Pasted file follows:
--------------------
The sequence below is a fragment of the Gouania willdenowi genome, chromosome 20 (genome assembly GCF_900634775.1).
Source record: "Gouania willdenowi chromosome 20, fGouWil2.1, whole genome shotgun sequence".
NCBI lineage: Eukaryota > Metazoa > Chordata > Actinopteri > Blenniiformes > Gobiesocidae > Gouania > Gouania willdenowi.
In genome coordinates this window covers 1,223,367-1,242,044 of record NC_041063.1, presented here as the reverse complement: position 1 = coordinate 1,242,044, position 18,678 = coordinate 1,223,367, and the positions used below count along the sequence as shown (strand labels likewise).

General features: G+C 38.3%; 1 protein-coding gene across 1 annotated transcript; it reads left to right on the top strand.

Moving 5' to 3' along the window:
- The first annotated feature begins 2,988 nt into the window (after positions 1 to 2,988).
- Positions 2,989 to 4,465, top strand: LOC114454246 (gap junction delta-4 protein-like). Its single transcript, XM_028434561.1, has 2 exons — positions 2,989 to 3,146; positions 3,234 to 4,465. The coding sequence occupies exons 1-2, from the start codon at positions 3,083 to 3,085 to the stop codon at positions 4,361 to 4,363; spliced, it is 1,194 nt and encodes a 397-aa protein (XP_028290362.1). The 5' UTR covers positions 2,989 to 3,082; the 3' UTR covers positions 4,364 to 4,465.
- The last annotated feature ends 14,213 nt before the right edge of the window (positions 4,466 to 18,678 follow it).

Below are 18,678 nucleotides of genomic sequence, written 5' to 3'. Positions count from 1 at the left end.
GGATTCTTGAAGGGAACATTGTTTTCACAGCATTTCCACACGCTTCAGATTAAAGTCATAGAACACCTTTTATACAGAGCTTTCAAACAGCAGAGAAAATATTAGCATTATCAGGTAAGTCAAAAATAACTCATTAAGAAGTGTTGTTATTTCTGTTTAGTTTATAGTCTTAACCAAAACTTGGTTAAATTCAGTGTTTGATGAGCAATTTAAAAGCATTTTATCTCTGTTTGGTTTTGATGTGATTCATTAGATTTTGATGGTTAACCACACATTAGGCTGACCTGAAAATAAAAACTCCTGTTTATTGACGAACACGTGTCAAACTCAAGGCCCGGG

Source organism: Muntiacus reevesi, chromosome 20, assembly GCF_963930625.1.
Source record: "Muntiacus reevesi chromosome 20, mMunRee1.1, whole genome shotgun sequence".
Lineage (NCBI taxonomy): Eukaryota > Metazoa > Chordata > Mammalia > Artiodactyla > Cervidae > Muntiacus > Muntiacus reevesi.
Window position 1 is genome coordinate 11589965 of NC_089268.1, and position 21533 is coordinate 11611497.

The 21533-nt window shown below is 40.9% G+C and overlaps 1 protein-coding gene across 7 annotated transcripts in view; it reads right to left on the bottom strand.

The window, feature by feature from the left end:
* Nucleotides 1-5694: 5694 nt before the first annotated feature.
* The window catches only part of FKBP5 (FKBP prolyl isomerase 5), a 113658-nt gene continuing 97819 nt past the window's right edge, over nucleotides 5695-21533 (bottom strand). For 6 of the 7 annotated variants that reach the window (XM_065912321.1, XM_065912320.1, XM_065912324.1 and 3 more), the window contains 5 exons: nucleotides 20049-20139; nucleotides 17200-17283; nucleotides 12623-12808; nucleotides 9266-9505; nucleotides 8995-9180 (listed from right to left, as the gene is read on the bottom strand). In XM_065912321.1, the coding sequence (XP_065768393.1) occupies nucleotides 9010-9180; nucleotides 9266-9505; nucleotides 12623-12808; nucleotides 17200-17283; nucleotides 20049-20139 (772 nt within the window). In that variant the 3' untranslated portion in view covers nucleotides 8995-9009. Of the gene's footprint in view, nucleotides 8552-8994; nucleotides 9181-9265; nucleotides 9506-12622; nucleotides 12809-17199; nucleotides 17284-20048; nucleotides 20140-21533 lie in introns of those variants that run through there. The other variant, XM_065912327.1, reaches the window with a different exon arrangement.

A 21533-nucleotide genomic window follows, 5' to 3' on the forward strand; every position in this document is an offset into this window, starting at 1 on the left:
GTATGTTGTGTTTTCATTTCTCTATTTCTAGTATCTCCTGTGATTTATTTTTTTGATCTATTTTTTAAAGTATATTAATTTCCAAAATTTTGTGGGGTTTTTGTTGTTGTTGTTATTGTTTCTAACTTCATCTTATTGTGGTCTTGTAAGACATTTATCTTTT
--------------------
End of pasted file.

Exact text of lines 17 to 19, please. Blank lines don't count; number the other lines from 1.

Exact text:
The window, feature by feature from the left end:
* Nucleotides 1-5694: 5694 nt before the first annotated feature.
* The window catches only part of FKBP5 (FKBP prolyl isomerase 5), a 113658-nt gene continuing 97819 nt past the window's right edge, over nucleotides 5695-21533 (bottom strand). For 6 of the 7 annotated variants that reach the window (XM_065912321.1, XM_065912320.1, XM_065912324.1 and 3 more), the window contains 5 exons: nucleotides 20049-20139; nucleotides 17200-17283; nucleotides 12623-12808; nucleotides 9266-9505; nucleotides 8995-9180 (listed from right to left, as the gene is read on the bottom strand). In XM_065912321.1, the coding sequence (XP_065768393.1) occupies nucleotides 9010-9180; nucleotides 9266-9505; nucleotides 12623-12808; nucleotides 17200-17283; nucleotides 20049-20139 (772 nt within the window). In that variant the 3' untranslated portion in view covers nucleotides 8995-9009. Of the gene's footprint in view, nucleotides 8552-8994; nucleotides 9181-9265; nucleotides 9506-12622; nucleotides 12809-17199; nucleotides 17284-20048; nucleotides 20140-21533 lie in introns of those variants that run through there. The other variant, XM_065912327.1, reaches the window with a different exon arrangement.